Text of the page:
Submitted Successfully!
To reward your contribution, here is a gift for you: A free trial for our video production service.
Thank you for your contribution! You can also upload a video entry or images related to this topic.
Version Summary Created by Modification Content Size Created at Operation
1 + 1724 word(s) 1724 2021-05-24 08:40:37 |
2 Format correct Meta information modification 1724 2021-06-02 04:24:43 |

Video Upload Options

Do you have a full video?


Are you sure to Delete?
If you have any further questions, please contact Encyclopedia Editorial Office.
Tseng, T.M. Crop Diversification and Weed Control. Encyclopedia. Available online: (accessed on 18 June 2024).
Tseng TM. Crop Diversification and Weed Control. Encyclopedia. Available at: Accessed June 18, 2024.
Tseng, Te Ming. "Crop Diversification and Weed Control" Encyclopedia, (accessed June 18, 2024).
Tseng, T.M. (2021, June 01). Crop Diversification and Weed Control. In Encyclopedia.
Tseng, Te Ming. "Crop Diversification and Weed Control." Encyclopedia. Web. 01 June, 2021.
Crop Diversification and Weed Control

Weeds can be defined as any plant that is objectionable or interferes with the activities or welfare of humans. In a crop production system, weeds compete for the same resources as the crops, such as water, nutrients, sunlight, and space, limiting crop productivity. Aggressive weed competition reduces crop yield significantly and adds further cost to crop production owing to their management. Yield loss due to weeds depends on several factors such as density, time of emergence, type of weed, and crop type. 

herbicide resistance crop diversification intercropping crop rotation cover crops sustainable weeds climate change

1. Introduction

Globally, up to 40% yield loss has been reported due to weeds [1]. In the USA, yield loss because of weeds has been estimated to exceed eight dollar billion annually [2]. Among US crops, corn and soybean suffer the highest aggregate production loss because of weeds. On average, across 2007–2013, weed interference caused 52 and 50% yield loss in soybean and corn, respectively, in the USA and Canada [3][4]. In Australia and India, annual yield losses due to weeds in grain crops were estimated to be 2.52 and 11 billion USD, respectively [5][6]. China reported a grain loss of approximately 3 million metric tons each year because of weeds [7]. These data indicate that weeds continue to be a major threat in crop production, causing substantial economic and yield loss worldwide [8].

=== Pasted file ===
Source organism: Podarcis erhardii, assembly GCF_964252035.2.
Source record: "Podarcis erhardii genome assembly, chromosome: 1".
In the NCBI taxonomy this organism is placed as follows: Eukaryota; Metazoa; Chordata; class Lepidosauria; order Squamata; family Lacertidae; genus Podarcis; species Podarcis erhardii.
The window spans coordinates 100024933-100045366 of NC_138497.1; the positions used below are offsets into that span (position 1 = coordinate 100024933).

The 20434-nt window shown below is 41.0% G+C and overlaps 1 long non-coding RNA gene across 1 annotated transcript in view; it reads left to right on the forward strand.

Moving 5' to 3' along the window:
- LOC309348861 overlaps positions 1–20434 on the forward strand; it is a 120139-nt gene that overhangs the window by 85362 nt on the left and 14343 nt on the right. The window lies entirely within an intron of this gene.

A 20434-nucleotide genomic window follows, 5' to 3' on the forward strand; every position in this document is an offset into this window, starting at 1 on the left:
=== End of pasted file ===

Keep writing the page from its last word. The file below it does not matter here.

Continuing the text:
In developing countries, subsistence farming is the primary form of agriculture, and weeds are generally managed through hand-weeding. However, due to increasing urbanization, increased labor costs, and decreasing workforce in agriculture, people are moving towards using chemicals for controlling weeds. In Southeast Asian countries such as Nepal, Bhutan, Bangladesh, and Thailand, there has been an increase in the haphazard use of herbicides for weed control in subsistence farming systems leading to health and environmental concerns [9][10]. In developed countries such as the USA, China, and Brazil, farmers are engaged in specialized agricultural production systems with the increased use of synthetic fertilizers and herbicides. The top ten consumers of pesticides globally are China, USA, Argentina, Thailand, Brazil, Italy, France, Canada, Japan, and India [11]. In 2014, approximately 2 million tons of chemical pesticides were used in the agricultural sector globally, of which 47.5% constituted herbicides [12]. Over-reliance on herbicides to control weeds and injudicious use of herbicides has led to several issues such as herbicide-resistant weeds, herbicide drift, environmental and health problems, and extinction or population reduction of segetal species [13][14][15]. Currently, there are approximately 500 unique cases of herbicide-resistant weeds globally [13]. Among the global herbicide-resistant weed cases, most were reported in the USA, followed by Australia, Canada, China, and Brazil [13]. In addition to this, some weeds have developed resistance to multiple modes of action while others have (developed decreased sensitivity to herbicides [16][17][18]. Both target-site and non-target-site mutations in the herbicide-resistant weeds have been reported [19][20]. These observations indicate over-reliance on herbicides as a non-sustainable measure for weed control. The development of herbicides with novel modes of action is imperative for herbicide resistance management; however, no new mode of action has been developed in the past three decades [21].